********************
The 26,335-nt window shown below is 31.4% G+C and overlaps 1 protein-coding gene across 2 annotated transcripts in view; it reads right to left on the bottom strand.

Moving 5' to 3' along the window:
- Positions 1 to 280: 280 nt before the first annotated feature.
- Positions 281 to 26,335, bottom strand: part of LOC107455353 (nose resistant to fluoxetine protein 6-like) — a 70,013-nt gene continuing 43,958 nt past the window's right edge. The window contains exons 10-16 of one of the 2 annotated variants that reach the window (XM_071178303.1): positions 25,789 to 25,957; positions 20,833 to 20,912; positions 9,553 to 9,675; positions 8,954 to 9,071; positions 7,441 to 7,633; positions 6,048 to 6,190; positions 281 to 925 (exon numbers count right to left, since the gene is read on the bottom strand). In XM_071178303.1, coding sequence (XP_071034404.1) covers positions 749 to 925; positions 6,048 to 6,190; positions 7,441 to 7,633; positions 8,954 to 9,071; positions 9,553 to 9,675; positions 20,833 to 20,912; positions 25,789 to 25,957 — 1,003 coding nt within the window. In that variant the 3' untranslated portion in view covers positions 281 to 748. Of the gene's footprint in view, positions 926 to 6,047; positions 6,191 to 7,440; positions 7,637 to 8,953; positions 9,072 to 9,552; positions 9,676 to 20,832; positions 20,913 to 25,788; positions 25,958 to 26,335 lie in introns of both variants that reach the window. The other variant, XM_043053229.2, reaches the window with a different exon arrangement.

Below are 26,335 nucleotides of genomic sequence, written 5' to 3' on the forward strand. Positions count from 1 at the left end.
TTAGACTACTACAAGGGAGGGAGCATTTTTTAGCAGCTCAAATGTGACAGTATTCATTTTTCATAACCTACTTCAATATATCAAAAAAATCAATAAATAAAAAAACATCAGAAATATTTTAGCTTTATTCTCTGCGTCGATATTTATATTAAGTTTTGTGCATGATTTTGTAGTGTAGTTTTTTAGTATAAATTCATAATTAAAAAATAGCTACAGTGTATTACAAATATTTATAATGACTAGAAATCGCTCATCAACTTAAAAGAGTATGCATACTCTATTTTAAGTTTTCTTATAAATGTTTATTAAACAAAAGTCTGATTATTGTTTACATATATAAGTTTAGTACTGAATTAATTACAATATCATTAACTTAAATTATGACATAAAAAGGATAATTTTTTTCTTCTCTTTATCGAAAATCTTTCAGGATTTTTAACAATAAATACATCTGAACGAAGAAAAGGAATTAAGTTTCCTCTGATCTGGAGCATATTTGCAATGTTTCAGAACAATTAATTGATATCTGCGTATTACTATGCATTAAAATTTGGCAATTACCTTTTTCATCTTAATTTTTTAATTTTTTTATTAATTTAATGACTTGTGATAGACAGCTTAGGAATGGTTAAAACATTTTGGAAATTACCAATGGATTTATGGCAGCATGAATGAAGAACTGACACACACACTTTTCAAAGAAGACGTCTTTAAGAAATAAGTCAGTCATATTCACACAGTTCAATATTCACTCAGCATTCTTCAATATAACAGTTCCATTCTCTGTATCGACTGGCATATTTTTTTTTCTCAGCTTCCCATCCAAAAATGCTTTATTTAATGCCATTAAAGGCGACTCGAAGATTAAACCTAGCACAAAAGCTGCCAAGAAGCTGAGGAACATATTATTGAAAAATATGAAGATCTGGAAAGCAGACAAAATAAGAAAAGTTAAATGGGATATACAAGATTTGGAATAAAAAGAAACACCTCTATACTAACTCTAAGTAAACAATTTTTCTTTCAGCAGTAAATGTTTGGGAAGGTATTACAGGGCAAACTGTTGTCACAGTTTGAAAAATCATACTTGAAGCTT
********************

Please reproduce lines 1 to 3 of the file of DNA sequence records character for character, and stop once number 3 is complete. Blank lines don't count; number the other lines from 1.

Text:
The 26,335-nt window shown below is 31.4% G+C and overlaps 1 protein-coding gene across 2 annotated transcripts in view; it reads right to left on the bottom strand.

Moving 5' to 3' along the window:
- Positions 1 to 280: 280 nt before the first annotated feature.